- Create an appropriate A record for the given hostname pointing to that IP Address using the Domain DNS administration panel.
Perform a local test using the hosts file
If you prefer, before altering the public DNS, you can also perform a local test by creating a DNS override rule in your local machine. If you’re using Windows you can easily do that adding an appropriate entry to your hosts file, which is located here: C:\Windows\System32\drivers\etc\hosts and serves this exact purpose.
The hosts file can be opened with any text editor, including notepad, and it can be used to define custom DNS override rules: for example, if you want to bind the 220.127.116.11 IP address to the www.ryadel.com hostname, you’ll need to add the following entry:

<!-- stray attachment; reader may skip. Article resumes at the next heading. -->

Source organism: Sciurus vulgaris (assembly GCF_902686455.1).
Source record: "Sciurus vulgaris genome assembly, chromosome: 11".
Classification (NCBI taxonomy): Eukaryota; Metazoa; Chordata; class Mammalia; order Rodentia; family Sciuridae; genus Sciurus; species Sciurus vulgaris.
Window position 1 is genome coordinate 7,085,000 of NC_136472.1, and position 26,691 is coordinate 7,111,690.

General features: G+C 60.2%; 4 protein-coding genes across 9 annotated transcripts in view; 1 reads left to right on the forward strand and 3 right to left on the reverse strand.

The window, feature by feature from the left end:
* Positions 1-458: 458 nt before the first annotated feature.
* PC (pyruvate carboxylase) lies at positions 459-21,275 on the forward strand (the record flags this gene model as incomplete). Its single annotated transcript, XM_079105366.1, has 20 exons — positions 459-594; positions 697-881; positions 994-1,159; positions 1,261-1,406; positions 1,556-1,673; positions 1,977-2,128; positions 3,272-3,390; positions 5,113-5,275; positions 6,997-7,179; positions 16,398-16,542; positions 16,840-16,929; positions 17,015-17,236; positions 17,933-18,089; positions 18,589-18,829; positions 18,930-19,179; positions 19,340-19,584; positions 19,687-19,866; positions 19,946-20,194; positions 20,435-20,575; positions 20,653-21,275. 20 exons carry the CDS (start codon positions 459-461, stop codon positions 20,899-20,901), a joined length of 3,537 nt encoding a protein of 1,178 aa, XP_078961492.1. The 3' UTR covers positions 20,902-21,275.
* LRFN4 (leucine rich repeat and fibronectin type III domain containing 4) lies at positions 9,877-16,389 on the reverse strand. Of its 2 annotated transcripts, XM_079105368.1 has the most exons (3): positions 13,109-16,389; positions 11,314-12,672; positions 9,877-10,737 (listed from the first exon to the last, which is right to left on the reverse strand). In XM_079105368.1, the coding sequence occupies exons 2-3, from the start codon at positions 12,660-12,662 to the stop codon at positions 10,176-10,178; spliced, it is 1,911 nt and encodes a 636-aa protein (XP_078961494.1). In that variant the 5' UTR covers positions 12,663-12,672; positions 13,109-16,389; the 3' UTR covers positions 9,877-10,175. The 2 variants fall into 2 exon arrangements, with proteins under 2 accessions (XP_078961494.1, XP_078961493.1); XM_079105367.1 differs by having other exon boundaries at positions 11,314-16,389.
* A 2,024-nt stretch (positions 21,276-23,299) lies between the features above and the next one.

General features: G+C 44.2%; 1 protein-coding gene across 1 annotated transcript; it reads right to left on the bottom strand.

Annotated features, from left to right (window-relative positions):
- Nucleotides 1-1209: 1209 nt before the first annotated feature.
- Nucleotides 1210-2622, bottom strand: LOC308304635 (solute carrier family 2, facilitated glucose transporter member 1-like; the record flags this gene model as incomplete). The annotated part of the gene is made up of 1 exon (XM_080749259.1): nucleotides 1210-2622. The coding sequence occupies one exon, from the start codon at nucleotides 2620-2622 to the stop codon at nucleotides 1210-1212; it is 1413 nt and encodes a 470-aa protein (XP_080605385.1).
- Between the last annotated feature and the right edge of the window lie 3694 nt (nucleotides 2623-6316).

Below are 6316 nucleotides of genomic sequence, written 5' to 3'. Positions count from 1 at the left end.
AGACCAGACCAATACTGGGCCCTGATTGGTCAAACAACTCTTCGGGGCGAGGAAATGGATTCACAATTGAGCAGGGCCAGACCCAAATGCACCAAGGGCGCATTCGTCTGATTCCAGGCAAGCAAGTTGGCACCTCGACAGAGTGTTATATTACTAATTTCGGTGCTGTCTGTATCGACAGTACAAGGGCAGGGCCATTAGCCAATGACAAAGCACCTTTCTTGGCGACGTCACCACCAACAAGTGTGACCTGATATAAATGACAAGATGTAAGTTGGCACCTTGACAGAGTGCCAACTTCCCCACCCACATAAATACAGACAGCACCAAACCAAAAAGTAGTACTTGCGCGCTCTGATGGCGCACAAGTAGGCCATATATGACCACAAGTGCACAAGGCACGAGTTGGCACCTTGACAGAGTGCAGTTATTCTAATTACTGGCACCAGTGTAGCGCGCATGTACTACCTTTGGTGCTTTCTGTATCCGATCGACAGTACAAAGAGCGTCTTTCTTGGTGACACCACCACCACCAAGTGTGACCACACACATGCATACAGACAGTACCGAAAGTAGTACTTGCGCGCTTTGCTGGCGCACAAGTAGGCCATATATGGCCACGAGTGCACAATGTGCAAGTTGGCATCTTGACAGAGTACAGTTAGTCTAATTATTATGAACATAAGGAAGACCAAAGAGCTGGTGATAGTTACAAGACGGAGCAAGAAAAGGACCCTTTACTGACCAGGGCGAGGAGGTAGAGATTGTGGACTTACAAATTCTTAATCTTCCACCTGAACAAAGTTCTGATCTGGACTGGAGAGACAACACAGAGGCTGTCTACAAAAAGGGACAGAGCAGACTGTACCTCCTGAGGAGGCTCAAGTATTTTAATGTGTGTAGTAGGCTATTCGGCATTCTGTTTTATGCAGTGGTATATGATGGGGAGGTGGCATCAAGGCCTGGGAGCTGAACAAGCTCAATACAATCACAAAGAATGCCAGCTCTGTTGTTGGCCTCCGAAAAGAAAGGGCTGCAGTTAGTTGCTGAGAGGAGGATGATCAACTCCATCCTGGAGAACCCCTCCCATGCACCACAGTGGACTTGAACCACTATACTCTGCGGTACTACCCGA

It’s very important to remember that the rules declared inside the hosts file will always override the public DNS entries, meaning that they will get priority over the settings defined using the DNR’s DNS management panel. That’s why it’s recommended to remove any custom rule from the hosts file at the end of your tests in order to avoid them altering your DNS routing logic in the future.
Check it out
You can check the results of this task by issuing a simple ping <hostname> from the command prompt, ensuring it will resolved to the IP of your choice. Once you verified that, go to the next step.
Firewall & Routing
If you only have a single-server farm, the only thing you need to do is to open its Firewall to incoming connections over ports 80 (for HTTP) and/or 443 (for HTTPS). If you’re using the Windows integrated Firewall service you most likely have the ports already opened by the IIS or Apache install program as shown in the following screenshot: